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1st Respondent which borders on his qualification to contest the election cannot be said not to be within the internal affairs. That the Tribunal premised its decision on the ground that the Appellants who are not members of the 2nd Respondent and who did not participate in the party primaries organized by the 2nd Respondent for the choice of its gubernatorial candidate in respect of the election of 21st November, 2015 and 5th December, 2015 lacks the locus standi to challenge the nomination, sponsorship and substitution of the late gubernatorial candidate of the 2nd Respondent with the 1st Respondent.

Counsel submitted that the main thrust of the Appellants petition was a direct challenge on the qualification of the 1st Respondent to contest governorship election in Kogi State particularly having not personally nominated a running mate for the said election as required by Section 187 (1) of the Constitution and having not participated in all the stages of the said election as required by Section 141 of the Electoral Act 2010 (as amended).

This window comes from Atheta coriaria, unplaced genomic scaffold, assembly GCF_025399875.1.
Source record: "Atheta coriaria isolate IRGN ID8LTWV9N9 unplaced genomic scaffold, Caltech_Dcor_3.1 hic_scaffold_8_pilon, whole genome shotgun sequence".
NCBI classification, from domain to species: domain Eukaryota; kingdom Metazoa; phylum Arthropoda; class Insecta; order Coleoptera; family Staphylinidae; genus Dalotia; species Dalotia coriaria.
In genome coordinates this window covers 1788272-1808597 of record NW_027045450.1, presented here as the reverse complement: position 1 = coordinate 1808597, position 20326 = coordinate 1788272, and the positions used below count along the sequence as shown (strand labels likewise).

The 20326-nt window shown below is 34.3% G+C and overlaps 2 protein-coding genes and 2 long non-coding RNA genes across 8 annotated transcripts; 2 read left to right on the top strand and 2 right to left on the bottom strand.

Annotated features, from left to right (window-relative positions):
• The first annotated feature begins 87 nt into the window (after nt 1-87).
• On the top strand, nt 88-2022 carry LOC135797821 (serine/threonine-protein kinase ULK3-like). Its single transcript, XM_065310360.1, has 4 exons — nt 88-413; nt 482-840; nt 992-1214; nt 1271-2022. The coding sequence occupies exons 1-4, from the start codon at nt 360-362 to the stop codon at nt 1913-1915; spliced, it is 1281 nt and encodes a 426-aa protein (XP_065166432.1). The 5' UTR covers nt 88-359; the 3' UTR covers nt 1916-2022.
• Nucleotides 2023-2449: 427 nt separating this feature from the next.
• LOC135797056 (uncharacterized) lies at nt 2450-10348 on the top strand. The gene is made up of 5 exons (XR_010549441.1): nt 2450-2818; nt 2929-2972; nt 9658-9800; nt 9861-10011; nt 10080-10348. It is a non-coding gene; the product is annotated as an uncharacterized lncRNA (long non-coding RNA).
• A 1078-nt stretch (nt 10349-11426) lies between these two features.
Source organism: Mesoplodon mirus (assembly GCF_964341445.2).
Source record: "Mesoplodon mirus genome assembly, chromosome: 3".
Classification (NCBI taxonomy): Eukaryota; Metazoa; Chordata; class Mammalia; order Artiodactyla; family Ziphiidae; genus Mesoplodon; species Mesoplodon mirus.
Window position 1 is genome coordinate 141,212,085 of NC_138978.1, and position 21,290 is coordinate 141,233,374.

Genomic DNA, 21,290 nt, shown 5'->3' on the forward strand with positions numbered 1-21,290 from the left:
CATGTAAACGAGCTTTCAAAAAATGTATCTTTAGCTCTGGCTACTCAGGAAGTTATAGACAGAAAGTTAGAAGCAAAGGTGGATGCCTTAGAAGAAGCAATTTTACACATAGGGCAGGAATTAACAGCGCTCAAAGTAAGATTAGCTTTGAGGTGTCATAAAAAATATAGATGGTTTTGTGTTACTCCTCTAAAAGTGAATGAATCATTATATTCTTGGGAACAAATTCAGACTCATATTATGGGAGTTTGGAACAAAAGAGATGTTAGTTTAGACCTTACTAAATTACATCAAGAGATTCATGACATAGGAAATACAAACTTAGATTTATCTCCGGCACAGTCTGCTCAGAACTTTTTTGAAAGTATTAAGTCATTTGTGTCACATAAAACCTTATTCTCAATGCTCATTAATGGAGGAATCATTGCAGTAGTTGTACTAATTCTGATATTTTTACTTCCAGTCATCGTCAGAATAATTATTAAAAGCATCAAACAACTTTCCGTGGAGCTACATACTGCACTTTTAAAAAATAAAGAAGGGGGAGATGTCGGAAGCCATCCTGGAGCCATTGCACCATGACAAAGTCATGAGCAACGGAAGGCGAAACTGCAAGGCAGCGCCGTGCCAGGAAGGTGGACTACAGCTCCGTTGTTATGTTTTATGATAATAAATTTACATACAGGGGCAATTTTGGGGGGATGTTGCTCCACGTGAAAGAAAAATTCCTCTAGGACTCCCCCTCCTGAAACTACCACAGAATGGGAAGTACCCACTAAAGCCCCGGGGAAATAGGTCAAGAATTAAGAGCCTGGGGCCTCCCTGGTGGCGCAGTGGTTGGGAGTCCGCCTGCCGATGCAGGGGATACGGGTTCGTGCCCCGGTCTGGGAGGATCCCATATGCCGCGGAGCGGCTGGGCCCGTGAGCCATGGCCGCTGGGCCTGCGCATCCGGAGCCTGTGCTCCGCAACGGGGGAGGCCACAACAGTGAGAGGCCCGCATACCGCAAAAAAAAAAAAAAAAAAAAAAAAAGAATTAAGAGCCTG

?That the said issue of qualification to contest election was by no means an internal affair of the 2nd

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Respondent but a matter of Constitutional disqualification. That the issue of qualification to contest the election is one of the recognized grounds for maintaining an Election petition under Section 138 (1) (a) of the Electoral Act. Thus, the complaint of the Appellant regarding the non-qualification of the 1st Respondent to contest the Kogi State Governorship Election falls squarely within the purview of Section 138 (1) (a) of the Electoral Act.

?Learned Senior Counsel for the Appellants also complained that the Tribunal further held in respect of Respondents preliminary objections.

1. That the grounds of the petition of the Appellants as couched were not supported by relevant pleadings/facts and as such vague and raise no reasonable cause of action.